Thunberg 'a bit surprised' to be Time Person of the Year
NEW YORK, NY – Teenage climate activist Greta Thunberg said she was surprised and honored Wednesday to be named Time’s youngest Person of the Year, while adding that others in the global movement she helped inspire deserve to share the accolade.
The 16-year-old Swede has become the face of a new generation of environmental activists, drawing large crowds with her appearances at protests and conferences over the past year and a half. Some have welcomed her work, including her speeches challenging world leaders to do more to stop global warming. But others have criticized her sometimes combative tone.
"For sounding the alarm about humanity’s predatory relationship with the only home we have, for bringing to a fragmented world a voice that transcends backgrounds and borders, for showing us all what it might look like when a new generation leads, Greta Thunberg is Time’s 2019 Person of the Year,” the media franchise said on its website.
As she left a U.N. climate conference in Madrid, Thunberg told The Associated Press that she was “a bit surprised” at the recognition.
“I could never have imagined anything like that happening,” she said in a phone interview.
“I'm of course, very grateful for that, very honored,” Thunberg said, but added: "It should be everyone in the Fridays for Future movement because what we have done, we have done together.”
Thunberg said she hoped the message being pushed by her and other activists — that governments need to drastically increase their efforts to combat climate change — is finally getting through. The “Greta effect” has already been linked to a rise in support for environmental parties in Europe.
But she insisted that the media should also pay attention to other activists, particularly indigenous people, whom she said “are hit hardest by the climate and environmental crisis."
Her concern over the slayings of indigenous Brazilians in the Amazon drew a harsh rebuke from the Latin American nation's president Tuesday.
“Greta said that the Indians died because they were defending the Amazon,” Jair Bolsonaro said. “It's impressive that the press is giving space to a brat like that,” he added, using the Portuguese word ”pirralha."
Thunberg responded by changing her bio on Twitter, where she has over 3 million followers, to say “Pirralha."
The teenager has also been a strong advocate of science, regularly citing complex studies about the causes and impacts of climate change.
On Wednesday, Thunberg used her address at the U.N.'s annual climate summit to accuse governments and businesses of misleading the public by holding talks that she said aren't going to stop the world's “climate emergency.”
“The real danger is when politicians and CEOs are making it look like real action is happening, when in fact almost nothing is being done, apart from clever accounting and creative PR,” she said.
Thunberg cited scientific reports showing that national pledges to reduce reduce planet-warming greenhouse gas emissions aren't enough to meet the ambitious goal set in the 2015 Paris climate accord of keeping temperatures from rising by more than 1.5 degrees Celsis (2.7 Fahrenheit) by the end of the century.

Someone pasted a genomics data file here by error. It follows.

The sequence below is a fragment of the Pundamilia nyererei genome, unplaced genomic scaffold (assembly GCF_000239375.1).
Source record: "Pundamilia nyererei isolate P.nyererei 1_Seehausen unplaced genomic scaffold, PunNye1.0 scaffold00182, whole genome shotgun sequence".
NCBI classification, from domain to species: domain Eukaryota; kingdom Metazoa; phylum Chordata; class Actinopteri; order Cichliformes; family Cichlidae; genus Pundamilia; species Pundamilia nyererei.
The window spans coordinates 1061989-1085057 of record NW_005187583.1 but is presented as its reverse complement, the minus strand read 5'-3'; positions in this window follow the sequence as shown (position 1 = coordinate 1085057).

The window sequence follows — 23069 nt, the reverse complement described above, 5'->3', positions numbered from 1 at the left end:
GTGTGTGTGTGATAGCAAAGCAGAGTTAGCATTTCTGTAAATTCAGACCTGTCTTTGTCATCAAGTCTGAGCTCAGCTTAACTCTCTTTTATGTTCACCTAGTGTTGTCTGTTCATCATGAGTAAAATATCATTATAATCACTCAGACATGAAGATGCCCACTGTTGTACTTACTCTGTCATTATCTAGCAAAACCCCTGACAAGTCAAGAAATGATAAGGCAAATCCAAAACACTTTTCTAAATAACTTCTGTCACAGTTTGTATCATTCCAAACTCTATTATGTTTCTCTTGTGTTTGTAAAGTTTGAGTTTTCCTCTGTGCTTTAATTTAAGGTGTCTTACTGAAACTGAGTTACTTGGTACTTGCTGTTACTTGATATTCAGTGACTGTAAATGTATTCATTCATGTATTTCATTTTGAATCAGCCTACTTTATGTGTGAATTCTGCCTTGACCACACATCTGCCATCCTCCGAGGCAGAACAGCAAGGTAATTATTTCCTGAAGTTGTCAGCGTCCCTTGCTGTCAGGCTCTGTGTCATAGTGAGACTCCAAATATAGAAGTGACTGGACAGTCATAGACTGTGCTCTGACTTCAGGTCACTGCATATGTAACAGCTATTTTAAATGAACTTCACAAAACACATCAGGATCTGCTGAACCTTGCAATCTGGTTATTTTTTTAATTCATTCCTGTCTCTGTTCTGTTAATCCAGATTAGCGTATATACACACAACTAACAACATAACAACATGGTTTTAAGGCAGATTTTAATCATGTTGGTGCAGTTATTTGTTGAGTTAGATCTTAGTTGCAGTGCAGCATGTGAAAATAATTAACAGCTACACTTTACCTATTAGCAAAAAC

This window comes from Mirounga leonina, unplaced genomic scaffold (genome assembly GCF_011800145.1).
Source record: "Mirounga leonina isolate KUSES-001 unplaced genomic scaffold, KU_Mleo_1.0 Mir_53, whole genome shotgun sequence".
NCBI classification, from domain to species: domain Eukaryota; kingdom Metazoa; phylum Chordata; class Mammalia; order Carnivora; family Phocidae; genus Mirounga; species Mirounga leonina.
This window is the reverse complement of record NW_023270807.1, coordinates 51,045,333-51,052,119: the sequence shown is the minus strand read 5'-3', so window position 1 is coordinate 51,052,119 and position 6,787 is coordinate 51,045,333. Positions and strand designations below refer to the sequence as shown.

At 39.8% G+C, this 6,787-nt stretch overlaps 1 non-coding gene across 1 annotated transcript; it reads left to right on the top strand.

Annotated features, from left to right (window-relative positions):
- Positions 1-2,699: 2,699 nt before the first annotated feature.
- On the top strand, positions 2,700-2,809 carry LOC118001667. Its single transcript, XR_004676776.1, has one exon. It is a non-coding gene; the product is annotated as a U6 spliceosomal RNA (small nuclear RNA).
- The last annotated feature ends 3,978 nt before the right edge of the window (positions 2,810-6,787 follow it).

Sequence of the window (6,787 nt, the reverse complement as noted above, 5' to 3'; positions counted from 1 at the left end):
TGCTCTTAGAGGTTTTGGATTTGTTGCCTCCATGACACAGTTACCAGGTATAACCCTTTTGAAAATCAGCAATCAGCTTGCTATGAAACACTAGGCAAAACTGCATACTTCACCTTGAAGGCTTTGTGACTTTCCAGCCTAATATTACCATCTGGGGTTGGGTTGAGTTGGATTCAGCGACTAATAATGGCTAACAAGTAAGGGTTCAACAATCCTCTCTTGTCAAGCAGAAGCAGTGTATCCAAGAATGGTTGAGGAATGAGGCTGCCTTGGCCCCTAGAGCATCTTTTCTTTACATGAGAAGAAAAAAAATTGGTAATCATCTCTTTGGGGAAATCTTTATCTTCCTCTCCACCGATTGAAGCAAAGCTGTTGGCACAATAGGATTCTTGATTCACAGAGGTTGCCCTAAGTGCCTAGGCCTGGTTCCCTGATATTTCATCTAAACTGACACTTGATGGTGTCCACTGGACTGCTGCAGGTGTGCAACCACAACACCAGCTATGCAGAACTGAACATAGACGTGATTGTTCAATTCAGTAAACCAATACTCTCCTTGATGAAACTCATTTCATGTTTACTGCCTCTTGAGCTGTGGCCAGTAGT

"This is not leading, this is misleading,” she told officials, adding that “every fraction of a degree matters.”
Thunberg said the youth climate movement, which has staged repeated worldwide protests attended by hundreds of thousands of people, has managed to spread awareness about the need to urgently emissions and help those already affected by global warming.
“To get in a sense of urgency in the conversation that is very needed right now to be able to move forward,” she said. "That, I think, is our biggest success.”
Asked whether she thought world leaders were beginning to respond to this message, Thunberg told the AP: “They say they listen and they say they understand, but it sure doesn't seem like it.”
“If they really would listen and understand then I think they need to prove that by translating that into action,” she added.
Thunberg said the experience of the past 15 months, going from solo-protester outside the Swedish parliament to speaking in front of world leaders at the U.N. General Assembly, had changed her.
"I think life is much more meaningful now that I have something to do that has an impact," she said.
Thunberg has tried to preserve some privacy despite the relentless interest she's received from media and adoring fans.
She was mobbed on her arrival in Madrid last week and the attention paid to her appearances at the climate conference has far outstripped that of other events, save for Hollywood stars like Harrison Ford.
“I would like to be left alone,” Thunberg said when asked about her immediate plans. But before heading home to Sweden, to spend Christmas with her family and dogs, she will attend a climate protest Friday in Turin, Italy.
“After that, I have no school to return to until August because I've taken a gap year,” she said.
"I will probably continue a bit like now, travel around. And if I get invitations, to come. And just try everything I can," she added.
Last year’s Time winners included slain Saudi journalist Jamal Khashoggi; the staff of the Capital Gazette in Annapolis, Maryland, where five people were shot to death; Philippine journalist Maria Ressa; and two Reuters journalists, Wa Lone and Kyaw Soe Oo.
Kiley Armstrong in New York contributed to this report.
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